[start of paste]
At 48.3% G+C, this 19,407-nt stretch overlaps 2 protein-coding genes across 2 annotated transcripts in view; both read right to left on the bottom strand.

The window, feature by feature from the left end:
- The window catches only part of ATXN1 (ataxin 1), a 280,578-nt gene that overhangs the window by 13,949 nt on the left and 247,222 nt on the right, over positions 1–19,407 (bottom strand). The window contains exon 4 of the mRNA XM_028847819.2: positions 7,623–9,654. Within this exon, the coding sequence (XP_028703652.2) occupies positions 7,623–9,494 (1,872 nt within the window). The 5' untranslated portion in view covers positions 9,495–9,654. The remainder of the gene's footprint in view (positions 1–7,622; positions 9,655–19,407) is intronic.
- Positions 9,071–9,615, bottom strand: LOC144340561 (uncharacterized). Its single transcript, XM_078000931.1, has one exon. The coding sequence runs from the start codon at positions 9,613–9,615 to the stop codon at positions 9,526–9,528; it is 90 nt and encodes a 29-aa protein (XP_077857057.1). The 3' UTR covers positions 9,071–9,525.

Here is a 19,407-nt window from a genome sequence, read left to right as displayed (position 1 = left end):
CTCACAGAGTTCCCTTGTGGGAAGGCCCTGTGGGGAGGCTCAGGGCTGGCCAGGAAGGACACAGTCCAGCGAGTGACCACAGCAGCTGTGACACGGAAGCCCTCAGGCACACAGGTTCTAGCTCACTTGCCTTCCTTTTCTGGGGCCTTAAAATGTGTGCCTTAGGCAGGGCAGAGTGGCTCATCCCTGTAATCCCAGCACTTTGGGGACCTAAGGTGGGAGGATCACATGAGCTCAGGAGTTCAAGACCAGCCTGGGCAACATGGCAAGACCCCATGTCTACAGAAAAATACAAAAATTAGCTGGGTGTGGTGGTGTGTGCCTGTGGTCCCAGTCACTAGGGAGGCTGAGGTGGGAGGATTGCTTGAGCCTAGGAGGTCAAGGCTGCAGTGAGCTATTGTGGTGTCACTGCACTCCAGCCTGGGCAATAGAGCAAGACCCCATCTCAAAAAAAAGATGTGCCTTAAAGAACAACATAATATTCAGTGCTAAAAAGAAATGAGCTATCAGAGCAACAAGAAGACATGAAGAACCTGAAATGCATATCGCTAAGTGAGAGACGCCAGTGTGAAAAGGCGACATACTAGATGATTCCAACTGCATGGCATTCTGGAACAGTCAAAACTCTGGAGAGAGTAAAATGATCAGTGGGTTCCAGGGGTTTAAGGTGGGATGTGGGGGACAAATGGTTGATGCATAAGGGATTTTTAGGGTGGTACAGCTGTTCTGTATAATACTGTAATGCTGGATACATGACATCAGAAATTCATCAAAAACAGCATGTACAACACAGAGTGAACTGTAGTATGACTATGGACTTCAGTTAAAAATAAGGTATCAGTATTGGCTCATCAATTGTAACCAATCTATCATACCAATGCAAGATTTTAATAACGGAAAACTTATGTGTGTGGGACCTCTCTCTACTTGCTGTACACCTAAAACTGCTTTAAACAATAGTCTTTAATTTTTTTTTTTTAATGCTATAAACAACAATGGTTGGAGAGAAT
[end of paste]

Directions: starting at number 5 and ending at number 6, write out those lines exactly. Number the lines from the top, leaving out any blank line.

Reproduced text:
Here is a 19,407-nt window from a genome sequence, read left to right as displayed (position 1 = left end):
CTCACAGAGTTCCCTTGTGGGAAGGCCCTGTGGGGAGGCTCAGGGCTGGCCAGGAAGGACACAGTCCAGCGAGTGACCACAGCAGCTGTGACACGGAAGCCCTCAGGCACACAGGTTCTAGCTCACTTGCCTTCCTTTTCTGGGGCCTTAAAATGTGTGCCTTAGGCAGGGCAGAGTGGCTCATCCCTGTAATCCCAGCACTTTGGGGACCTAAGGTGGGAGGATCACATGAGCTCAGGAGTTCAAGACCAGCCTGGGCAACATGGCAAGACCCCATGTCTACAGAAAAATACAAAAATTAGCTGGGTGTGGTGGTGTGTGCCTGTGGTCCCAGTCACTAGGGAGGCTGAGGTGGGAGGATTGCTTGAGCCTAGGAGGTCAAGGCTGCAGTGAGCTATTGTGGTGTCACTGCACTCCAGCCTGGGCAATAGAGCAAGACCCCATCTCAAAAAAAAGATGTGCCTTAAAGAACAACATAATATTCAGTGCTAAAAAGAAATGAGCTATCAGAGCAACAAGAAGACATGAAGAACCTGAAATGCATATCGCTAAGTGAGAGACGCCAGTGTGAAAAGGCGACATACTAGATGATTCCAACTGCATGGCATTCTGGAACAGTCAAAACTCTGGAGAGAGTAAAATGATCAGTGGGTTCCAGGGGTTTAAGGTGGGATGTGGGGGACAAATGGTTGATGCATAAGGGATTTTTAGGGTGGTACAGCTGTTCTGTATAATACTGTAATGCTGGATACATGACATCAGAAATTCATCAAAAACAGCATGTACAACACAGAGTGAACTGTAGTATGACTATGGACTTCAGTTAAAAATAAGGTATCAGTATTGGCTCATCAATTGTAACCAATCTATCATACCAATGCAAGATTTTAATAACGGAAAACTTATGTGTGTGGGACCTCTCTCTACTTGCTGTACACCTAAAACTGCTTTAAACAATAGTCTTTAATTTTTTTTTTTTAATGCTATAAACAACAATGGTTGGAGAGAAT